– Bill C-246 will not affect animal agriculture, animal research, or hunting and fishing, as critics have falsely misrepresented. The changes proposed by Bill C-246 target cases of blatant animal abuse and neglect.
– Bill C-246 reiterates the protections for existing aboriginal and treaty rights. These rights are also protected by the constitution.
– Bill C-246 ensures all forms of sexual abuse of animals remains illegal, closing a dangerous
possible loophole that could allow some cases of bestiality to go unprosecuted.
– Bill C-246 prohibits the practice of shark finning in Canadian waters and bans the import of shark fins not attached to the carcass.
– Bill C-246 bans the import and sale of cat and dog fur in Canada and requires that fur be labeled with the animal species.
There is one important piece of Bill C-246 that I have left out and that is because it is the most significant part that the animal use lobby groups: anglers, hunters, farming, trappers, etc. take issue with. Currently, prosecutors must prove “willful neglect” when seeking a conviction for unlawful abuse or the killing of animals. This places an undue burden on prosecutors to prove a very ambiguous and unwieldy psychological state directing the actions of the accused. It would be replaced by new wording “brutally or viciously” which would greatly empower prosecutors in bringing to trial the most abject cruelty and killing of animals in our society.
Now, I don’t want to belabour this point too much; however, it is people who make their livings killing animals that are the ones pressuring the government to oppose Bill C-246, based primarily on the above section. They are threatened by the idea that more successful criminal charges laid upon those who are cruel to animals, will shine more light on the inhumane and cruel industries they are a part of. It is seldom that the law precedes public perception on an issue of justice. Once society has adopted an attitude, in this case that animals are deserving of at least marginally better moral consideration than they are currently given, MP’s craft bills to reflect their constituencies interests and they are tested in Parliament to become law. Yes, bills can start in the Senate, but the shift in societal values must happen first in most cases.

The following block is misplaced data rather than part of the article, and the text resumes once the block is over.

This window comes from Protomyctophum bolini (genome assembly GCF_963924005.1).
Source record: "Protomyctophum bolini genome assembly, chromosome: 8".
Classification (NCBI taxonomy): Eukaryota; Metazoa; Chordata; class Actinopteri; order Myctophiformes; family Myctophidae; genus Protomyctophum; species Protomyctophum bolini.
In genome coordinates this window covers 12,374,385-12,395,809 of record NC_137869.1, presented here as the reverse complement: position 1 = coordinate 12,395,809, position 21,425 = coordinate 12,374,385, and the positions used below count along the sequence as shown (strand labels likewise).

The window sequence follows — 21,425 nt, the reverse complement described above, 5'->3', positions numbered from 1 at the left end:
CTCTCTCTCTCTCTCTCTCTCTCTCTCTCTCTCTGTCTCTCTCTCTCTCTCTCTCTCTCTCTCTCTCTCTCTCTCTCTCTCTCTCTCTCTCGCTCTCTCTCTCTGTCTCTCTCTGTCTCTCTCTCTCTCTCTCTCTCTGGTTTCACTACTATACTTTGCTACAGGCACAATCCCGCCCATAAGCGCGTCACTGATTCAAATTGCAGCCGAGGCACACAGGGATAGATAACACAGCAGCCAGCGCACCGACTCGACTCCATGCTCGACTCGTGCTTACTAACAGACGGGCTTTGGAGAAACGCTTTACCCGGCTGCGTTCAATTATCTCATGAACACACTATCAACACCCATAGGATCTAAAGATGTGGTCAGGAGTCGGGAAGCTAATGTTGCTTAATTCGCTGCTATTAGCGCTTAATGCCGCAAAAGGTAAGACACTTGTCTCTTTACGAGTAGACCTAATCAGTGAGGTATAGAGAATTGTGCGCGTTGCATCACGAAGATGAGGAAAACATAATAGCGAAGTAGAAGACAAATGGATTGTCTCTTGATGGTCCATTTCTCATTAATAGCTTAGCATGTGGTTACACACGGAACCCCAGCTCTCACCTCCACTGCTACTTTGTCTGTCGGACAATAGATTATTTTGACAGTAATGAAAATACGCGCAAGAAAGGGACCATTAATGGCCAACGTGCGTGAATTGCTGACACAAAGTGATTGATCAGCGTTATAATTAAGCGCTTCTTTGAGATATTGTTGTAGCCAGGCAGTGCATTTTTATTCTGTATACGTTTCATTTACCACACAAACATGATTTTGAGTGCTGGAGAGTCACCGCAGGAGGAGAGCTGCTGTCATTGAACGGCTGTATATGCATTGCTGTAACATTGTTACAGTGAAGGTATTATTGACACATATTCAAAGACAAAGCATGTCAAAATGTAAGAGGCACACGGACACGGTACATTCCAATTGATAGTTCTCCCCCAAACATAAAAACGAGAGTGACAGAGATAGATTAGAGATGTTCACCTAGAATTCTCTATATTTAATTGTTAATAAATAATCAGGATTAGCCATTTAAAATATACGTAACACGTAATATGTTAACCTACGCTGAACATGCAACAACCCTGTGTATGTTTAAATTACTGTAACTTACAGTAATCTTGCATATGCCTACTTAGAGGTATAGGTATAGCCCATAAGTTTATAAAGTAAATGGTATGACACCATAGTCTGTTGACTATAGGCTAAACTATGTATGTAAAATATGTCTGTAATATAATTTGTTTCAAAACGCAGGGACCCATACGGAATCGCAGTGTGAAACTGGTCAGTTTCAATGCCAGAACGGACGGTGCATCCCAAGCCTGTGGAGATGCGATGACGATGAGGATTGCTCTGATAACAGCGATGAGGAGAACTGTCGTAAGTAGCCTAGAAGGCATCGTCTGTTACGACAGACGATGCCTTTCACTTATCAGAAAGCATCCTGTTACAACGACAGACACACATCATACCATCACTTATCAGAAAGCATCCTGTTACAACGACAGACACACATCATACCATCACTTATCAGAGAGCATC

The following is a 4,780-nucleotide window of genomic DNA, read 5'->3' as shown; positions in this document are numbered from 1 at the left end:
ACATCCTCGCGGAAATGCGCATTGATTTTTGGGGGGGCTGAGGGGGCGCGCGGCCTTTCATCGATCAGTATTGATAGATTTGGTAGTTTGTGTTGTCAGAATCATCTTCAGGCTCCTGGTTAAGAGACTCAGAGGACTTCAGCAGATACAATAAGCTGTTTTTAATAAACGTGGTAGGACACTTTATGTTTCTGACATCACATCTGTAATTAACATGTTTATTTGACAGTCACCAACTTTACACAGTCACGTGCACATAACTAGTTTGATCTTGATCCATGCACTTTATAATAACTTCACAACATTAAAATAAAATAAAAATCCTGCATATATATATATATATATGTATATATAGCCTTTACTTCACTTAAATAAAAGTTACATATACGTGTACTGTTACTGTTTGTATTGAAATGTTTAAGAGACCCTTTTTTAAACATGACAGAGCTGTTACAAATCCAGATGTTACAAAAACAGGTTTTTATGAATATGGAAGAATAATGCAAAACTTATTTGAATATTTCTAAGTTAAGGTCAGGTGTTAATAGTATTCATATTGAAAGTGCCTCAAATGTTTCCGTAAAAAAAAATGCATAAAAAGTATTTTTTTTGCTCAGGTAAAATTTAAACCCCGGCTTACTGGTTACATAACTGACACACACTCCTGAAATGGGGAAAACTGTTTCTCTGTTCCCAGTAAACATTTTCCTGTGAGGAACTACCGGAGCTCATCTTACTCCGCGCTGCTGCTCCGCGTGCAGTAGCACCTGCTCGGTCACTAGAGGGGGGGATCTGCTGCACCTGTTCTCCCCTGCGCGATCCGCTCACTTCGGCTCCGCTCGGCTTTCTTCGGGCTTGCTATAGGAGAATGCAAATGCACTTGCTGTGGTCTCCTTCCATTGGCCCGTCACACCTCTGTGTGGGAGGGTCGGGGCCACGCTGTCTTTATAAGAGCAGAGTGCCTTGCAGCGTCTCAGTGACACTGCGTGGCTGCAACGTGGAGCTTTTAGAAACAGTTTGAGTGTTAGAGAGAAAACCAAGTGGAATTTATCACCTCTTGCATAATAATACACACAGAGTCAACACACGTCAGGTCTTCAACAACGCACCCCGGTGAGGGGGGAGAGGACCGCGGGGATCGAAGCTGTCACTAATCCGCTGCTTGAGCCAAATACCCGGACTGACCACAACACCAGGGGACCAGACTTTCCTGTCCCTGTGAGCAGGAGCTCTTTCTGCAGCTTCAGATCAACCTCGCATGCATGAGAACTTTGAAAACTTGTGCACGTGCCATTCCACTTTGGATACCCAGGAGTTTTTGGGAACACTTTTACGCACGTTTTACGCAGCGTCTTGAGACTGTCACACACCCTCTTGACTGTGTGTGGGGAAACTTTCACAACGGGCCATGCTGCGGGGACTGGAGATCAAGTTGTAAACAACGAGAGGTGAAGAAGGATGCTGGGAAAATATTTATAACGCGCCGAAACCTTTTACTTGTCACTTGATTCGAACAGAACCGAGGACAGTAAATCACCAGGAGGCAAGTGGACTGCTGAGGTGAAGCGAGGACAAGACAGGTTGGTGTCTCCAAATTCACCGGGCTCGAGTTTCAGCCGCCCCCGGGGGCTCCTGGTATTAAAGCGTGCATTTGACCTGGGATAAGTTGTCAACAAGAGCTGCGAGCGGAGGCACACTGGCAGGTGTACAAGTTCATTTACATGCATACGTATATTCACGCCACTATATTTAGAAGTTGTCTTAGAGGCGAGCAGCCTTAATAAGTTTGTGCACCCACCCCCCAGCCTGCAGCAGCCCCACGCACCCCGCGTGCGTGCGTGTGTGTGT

When first brought forward the bill actually appeared to have decent support, but then Bill Blair, Parliamentary Assistant to the Liberal Justice Minister, Jody Wilson-Raybould, made it clear during second debate that the Cabinet would not be supporting C-246. She confirmed “no support” for the bill citing impacts on animal husbandry hunting and fishing. Reasoning for this is as vague as “willful neglect.” This bills wording was actually framed on previous Liberal justice’s recommendations, so this makes no sense. There has also been ample discussion in the House regarding that this bill that this will not affect standard animal use industries or infringe on aboriginal people’s treaty rights. This bill is being killed because of a concern for giving an inch to the ideal of animal rights. These people don’t care about the animals interests, they care about continuing to use animals as they see fit.